Accessibility links

Breaking News

US Lawmakers Say Iraq Needs to Spend More on Reconstruction

There is growing frustration in Washington that Iraq is not spending more of its own money to stabilize and rebuild the country. High oil prices have earned Baghdad billions of dollars, and some in the U.S. Congress say Iraq should be using more of that money to pay for its own reconstruction. VOA's Bill Rodgers reports.

Car bombs continue to take their toll on Iraqis in Baghdad and elsewhere - though the level of violence is down significantly from a year ago.

Yet as Iraqis cope with the violence, Iraq's vast oil holdings are bringing in enough money so the government is flush with cash.

Oil revenues will produce a budget surplus for Iraq estimated at up to $50 billion this year alone. But little of that money is being spent on reconstruction says Joseph Christoff of the US Government Accountability Office.

"They can pay salaries, they can buy certain operating goods and services but when it comes to the actual investment side, to reconstruct bridges, roads, electricity and water facilities, they fall short," Christoff said.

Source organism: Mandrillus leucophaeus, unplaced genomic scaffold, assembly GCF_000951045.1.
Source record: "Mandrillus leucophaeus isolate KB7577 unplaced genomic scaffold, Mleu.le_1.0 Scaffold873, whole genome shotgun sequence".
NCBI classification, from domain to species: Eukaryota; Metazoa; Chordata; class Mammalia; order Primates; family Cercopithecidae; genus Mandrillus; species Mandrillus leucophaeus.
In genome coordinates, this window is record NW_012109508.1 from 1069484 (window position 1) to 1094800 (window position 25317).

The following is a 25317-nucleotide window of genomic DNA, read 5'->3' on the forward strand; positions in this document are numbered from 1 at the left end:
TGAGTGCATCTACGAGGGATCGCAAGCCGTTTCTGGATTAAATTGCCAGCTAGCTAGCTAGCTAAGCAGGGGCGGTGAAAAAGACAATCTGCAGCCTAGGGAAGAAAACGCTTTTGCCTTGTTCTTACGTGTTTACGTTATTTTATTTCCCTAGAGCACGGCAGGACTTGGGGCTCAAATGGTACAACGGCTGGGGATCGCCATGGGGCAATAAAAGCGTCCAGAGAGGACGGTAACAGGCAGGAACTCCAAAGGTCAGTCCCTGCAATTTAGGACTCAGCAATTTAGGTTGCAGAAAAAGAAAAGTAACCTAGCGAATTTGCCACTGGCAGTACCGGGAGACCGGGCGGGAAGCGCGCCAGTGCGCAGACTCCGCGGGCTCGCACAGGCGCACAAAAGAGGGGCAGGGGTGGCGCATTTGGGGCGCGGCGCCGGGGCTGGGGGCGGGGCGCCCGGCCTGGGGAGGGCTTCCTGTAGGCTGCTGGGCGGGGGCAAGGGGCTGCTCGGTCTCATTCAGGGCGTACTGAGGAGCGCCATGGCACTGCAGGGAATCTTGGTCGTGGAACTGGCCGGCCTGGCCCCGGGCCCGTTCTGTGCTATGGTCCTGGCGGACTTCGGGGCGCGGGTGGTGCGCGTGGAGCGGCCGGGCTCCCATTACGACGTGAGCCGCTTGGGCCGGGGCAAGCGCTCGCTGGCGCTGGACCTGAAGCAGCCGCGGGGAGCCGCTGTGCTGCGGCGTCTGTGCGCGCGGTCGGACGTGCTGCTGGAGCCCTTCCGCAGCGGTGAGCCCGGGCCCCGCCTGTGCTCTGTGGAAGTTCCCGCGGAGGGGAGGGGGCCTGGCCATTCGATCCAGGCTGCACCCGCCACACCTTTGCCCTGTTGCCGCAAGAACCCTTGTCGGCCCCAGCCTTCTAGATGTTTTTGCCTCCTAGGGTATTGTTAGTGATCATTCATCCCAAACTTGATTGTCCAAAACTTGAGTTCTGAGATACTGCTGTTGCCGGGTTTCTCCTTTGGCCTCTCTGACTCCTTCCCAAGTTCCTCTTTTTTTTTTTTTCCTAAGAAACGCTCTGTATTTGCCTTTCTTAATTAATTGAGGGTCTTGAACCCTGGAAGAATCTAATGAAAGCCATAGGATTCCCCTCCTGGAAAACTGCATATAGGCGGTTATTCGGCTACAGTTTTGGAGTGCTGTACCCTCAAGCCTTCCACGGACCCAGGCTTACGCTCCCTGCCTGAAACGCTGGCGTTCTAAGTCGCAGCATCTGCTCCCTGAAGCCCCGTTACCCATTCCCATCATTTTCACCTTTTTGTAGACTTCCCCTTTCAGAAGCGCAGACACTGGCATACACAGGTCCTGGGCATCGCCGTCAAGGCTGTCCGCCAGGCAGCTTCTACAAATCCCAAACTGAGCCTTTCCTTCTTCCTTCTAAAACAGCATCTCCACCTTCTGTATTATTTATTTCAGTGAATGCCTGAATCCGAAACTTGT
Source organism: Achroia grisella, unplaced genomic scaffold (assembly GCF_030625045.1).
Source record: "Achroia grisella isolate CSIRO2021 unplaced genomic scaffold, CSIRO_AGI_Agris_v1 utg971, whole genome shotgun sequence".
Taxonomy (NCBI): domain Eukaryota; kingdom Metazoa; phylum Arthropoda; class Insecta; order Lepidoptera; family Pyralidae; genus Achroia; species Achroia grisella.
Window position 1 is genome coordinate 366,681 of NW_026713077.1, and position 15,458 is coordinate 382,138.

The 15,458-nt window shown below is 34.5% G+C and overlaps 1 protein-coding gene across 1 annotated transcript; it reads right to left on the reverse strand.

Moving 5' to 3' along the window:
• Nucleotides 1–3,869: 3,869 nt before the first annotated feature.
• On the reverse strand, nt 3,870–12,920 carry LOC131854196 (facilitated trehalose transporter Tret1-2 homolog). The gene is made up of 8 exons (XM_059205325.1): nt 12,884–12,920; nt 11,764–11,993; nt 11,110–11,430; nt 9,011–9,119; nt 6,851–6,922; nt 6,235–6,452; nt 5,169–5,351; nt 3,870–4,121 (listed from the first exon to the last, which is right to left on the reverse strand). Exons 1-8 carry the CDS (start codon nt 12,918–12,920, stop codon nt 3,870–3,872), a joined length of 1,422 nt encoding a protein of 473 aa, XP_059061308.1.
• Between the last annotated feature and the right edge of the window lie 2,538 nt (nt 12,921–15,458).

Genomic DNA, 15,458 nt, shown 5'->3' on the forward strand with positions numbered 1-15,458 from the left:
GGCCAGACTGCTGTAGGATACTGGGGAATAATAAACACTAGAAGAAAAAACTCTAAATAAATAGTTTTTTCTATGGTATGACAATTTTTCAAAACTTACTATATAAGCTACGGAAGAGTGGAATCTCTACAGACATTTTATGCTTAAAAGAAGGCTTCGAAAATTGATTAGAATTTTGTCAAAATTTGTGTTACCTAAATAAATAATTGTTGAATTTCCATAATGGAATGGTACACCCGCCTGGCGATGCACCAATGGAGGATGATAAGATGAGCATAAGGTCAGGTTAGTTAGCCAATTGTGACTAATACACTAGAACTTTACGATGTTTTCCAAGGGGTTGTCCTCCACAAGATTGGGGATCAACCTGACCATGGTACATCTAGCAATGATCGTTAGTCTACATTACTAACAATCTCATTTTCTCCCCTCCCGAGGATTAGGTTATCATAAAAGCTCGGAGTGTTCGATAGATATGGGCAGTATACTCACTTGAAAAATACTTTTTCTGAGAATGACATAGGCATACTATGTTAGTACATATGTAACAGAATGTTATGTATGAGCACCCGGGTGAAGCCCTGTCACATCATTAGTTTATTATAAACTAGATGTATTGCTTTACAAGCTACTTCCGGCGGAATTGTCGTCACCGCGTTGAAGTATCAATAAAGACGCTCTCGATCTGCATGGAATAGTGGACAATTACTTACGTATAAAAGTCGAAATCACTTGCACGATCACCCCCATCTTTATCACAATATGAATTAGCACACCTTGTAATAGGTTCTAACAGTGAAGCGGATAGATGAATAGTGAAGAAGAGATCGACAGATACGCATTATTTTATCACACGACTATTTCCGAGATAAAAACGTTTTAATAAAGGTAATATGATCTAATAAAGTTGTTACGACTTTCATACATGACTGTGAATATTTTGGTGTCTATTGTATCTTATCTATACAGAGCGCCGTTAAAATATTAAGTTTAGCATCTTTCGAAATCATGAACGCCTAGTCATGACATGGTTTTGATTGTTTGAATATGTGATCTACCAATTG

Since 2003, the United States has spent about $23 billion dollars - compared to $4 billion by Iraq - in rebuilding the country's dilapidated electrical power plants and other infrastructure.

This angers some Congressmen, including Democrat James McGovern.

"Why would the Iraqi government want to change this sweet deal that they have with the US government?" asked McGovern. "We are a cheap date in this whole matter. I mean we are giving and giving and giving and sacrificing and sacrificing, and yet they have this incredible surplus."

The destruction from the long-running conflict, says Christoff, is one reason why Iraq has been slow to implement projects.

Also, because many Iraqi professionals and civil servants are refugees in other countries, Iraq lacks trained personnel to run rebuilding projects.

Iraqis themselves say their country still needs reconstruction aid - despite the budget surplus. Basim Jamil Anton heads a business federation, and he adds, "the budget surplus does not mean Iraq is not in need. It needs more than$200 billion to rehabilitate infrastructure."

But some US lawmakers are clearly impatient. They say Iraq is fully capable of shouldering more of the burden now that it has the money.